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Are US-Cuba Business Interests Ready to Take Off?


A woman talks on the phone at a coffee shop, in Havana, Cuba, March 15, 2016. Five days ahead of the first presidential trip to Havana in nearly 90 years, the U.S. eliminated a ban on Cuban access to the international banking system.

A woman talks on the phone at a coffee shop, in Havana, Cuba, March 15, 2016. Five days ahead of the first presidential trip to Havana in nearly 90 years, the U.S. eliminated a ban on Cuban access to the international banking system.

Cuba has a cash economy.

When U.S. attorney and Cuba expert Robert Muse visited a few weeks ago, he did not see one ATM machine or any bills being paid with credit cards. He saw only cash transactions.

Muse thinks that's about to change. The D.C.-based international trade and foreign direct investment specialist told VOA that rule changes announced by President Barack Obama earlier this week will open the door.

"Obama has his foot on the accelerator. He's going straight ahead with Cuban normalization and he's going to keep going until the end of his presidency," said Muse. "This will be Obama's legacy, like [former President Richard] Nixon with China."

The rule changes allow Cuba to use U.S. dollars when trading with a third party.

FILE - A food vendor sits by his goods at a popular market in Havana, Cuba, Aug. 27, 2010.

FILE - A food vendor sits by his goods at a popular market in Havana, Cuba, Aug. 27, 2010.

For example, if Cuba were to buy wheat from Argentina, it could pay for it in dollars. The new rules also eliminate a ban on Cuban access to the international banking system by allowing Cuban U-turn transactions, transactions that are routed through U.S. banks on their way to other countries.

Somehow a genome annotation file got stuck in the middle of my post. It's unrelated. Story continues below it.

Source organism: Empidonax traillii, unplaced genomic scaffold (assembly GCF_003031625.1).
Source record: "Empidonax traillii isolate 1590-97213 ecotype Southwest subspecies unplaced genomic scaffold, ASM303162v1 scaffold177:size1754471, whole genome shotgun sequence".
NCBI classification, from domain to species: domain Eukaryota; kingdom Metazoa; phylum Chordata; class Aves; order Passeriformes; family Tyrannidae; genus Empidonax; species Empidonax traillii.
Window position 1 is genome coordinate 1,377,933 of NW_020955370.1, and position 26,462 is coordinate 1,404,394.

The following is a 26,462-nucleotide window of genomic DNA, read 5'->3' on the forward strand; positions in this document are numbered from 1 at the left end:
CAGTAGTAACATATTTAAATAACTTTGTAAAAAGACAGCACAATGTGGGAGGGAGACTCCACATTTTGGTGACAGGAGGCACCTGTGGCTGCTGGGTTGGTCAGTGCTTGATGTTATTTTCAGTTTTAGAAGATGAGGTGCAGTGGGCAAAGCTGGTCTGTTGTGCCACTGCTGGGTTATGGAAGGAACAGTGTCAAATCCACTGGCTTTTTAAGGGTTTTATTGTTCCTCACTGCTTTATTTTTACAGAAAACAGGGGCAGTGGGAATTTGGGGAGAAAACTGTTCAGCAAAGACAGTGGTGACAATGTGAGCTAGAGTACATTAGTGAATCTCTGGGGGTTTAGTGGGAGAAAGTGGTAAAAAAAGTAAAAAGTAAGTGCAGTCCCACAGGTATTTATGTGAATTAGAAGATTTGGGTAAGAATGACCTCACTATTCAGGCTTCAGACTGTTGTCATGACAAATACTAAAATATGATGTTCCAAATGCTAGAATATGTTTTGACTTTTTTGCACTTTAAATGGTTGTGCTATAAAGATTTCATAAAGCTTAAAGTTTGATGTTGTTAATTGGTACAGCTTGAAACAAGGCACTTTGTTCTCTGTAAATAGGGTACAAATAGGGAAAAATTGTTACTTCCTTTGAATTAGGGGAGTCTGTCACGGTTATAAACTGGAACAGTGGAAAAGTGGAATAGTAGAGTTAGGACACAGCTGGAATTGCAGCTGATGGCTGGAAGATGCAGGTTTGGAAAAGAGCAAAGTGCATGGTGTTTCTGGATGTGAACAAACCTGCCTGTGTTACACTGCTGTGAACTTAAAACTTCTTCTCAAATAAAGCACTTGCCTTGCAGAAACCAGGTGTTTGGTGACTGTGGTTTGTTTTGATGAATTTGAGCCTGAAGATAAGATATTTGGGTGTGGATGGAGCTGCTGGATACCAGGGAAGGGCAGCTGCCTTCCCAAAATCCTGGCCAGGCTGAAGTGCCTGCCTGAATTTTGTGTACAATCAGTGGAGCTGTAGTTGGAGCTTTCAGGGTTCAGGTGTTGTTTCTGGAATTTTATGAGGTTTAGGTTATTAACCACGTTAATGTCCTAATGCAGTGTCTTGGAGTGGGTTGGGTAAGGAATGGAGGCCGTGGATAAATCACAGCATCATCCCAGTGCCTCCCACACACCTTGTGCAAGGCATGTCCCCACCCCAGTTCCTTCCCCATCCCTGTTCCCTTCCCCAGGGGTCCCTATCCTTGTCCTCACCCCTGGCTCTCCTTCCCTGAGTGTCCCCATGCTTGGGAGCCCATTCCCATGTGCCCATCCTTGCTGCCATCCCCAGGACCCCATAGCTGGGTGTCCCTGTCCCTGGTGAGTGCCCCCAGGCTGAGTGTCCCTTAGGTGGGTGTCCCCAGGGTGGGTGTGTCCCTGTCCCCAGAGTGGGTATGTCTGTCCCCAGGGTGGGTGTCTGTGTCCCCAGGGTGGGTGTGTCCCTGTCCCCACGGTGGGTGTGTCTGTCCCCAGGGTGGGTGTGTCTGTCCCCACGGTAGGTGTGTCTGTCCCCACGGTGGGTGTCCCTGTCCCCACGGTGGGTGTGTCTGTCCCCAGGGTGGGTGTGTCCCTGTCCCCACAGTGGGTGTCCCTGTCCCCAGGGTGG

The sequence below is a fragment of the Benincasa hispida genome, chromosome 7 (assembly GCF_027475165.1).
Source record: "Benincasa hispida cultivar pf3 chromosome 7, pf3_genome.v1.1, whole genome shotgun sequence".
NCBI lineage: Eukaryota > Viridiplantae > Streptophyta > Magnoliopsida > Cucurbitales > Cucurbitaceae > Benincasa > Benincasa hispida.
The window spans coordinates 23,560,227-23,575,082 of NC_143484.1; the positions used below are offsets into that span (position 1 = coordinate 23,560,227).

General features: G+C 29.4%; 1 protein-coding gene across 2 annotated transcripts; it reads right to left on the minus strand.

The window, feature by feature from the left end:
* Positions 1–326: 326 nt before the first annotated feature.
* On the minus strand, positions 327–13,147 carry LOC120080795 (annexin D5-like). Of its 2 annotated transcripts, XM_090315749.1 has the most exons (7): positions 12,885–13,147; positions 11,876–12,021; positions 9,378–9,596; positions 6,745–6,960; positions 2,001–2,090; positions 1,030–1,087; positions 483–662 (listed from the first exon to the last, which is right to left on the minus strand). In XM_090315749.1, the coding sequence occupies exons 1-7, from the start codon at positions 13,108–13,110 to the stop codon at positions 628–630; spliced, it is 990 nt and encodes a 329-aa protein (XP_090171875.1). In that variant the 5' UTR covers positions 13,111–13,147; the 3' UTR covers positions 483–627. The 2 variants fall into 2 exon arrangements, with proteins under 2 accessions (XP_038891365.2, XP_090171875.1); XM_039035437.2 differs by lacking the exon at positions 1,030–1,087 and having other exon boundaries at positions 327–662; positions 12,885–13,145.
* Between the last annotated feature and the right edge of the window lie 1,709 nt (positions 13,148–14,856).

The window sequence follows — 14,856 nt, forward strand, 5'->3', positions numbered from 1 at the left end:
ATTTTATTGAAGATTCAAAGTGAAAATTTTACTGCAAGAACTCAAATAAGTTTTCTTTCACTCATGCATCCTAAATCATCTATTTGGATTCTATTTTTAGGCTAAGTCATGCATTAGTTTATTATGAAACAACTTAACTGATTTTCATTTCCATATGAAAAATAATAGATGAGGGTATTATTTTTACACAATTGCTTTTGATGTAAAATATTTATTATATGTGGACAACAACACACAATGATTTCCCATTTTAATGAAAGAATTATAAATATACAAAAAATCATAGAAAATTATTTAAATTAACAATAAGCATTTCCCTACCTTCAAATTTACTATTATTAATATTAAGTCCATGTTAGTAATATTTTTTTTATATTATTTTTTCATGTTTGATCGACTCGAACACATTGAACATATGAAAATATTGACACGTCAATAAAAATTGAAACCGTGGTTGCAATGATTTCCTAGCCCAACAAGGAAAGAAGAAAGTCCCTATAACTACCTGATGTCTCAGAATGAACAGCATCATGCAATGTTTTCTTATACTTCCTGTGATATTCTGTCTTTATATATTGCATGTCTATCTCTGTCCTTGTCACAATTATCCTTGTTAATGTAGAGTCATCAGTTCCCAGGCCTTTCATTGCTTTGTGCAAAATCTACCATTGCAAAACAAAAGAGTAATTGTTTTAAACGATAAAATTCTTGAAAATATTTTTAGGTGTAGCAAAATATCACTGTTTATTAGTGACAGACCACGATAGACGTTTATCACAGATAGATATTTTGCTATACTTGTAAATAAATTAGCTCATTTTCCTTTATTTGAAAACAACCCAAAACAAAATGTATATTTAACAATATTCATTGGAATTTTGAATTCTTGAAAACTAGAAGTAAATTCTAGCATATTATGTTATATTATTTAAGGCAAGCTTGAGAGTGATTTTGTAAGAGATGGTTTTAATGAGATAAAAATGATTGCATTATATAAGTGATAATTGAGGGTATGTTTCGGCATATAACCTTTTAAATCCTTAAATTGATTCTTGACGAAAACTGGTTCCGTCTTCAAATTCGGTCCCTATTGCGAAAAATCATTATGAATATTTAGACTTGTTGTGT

Credit card race

While American banks are not unilaterally allowed into Cuba yet, credit card companies are all striving to set up business there so that tourists can use their cards and Cubans may have access to credit cards, as well.

MasterCard currently is working through a third party that has access to Cuban banking, says Mateo Lleras, MasterCard vice president in the Latin American and Caribbean division.

"In November 2015," Lleras said, "we joined with Stonegate Bank [a bank headquartered in Florida] to introduce the first U.S.issued Debit MasterCard that can be used at any of Cuba's 10,000 hotels, restaurants and other card-accepting merchants."

MasterCard removed its network block on U.S.-issued cards being used in Cuba in March 2015. Lleras explained that "since then, federal rules left the final decision to each [American] bank whether its cardholders will be allowed to use their cards on the island."

Both Visa and American Express also lifted blocks on U.S.-issued credit and debit cards. Visa advises its cardholders who plan on Cuba travel, to first contact the bank that issued the card to confirm if it can be used in Cuba.

Stonegate banker Guy Gifford said Stonegate's MasterCard is "only for signature-based transactions in Cuba," meaning it can only be used as a debit card, linked to the user's checking account. Gifford said the arrangement does not allow for the card holder to take out cash.

Refrigerator magnets are displayed for sale in a tourist shop, several showing images of U.S. President Barack Obama, at a market in Havana, Cuba, March 14, 2016. Obama will travel to Cuba on March 20.

Refrigerator magnets are displayed for sale in a tourist shop, several showing images of U.S. President Barack Obama, at a market in Havana, Cuba, March 14, 2016. Obama will travel to Cuba on March 20.

​Gifford said there have been a lot of requests for the card, and the bank is hoping for money transfer approvals, allowing for increased usage. No ATM's would be involved.

Stonegate has the first U.S. correspondent-banking deal with a Cuban bank, BICSA, in a half-century. It is literally Cuba's banker in the United States.

Cuban reluctance

In January 2015, the American government authorized four major areas of businesses that American companies can try to develop in Cuba: telecommunications, construction, agriculture and medicine.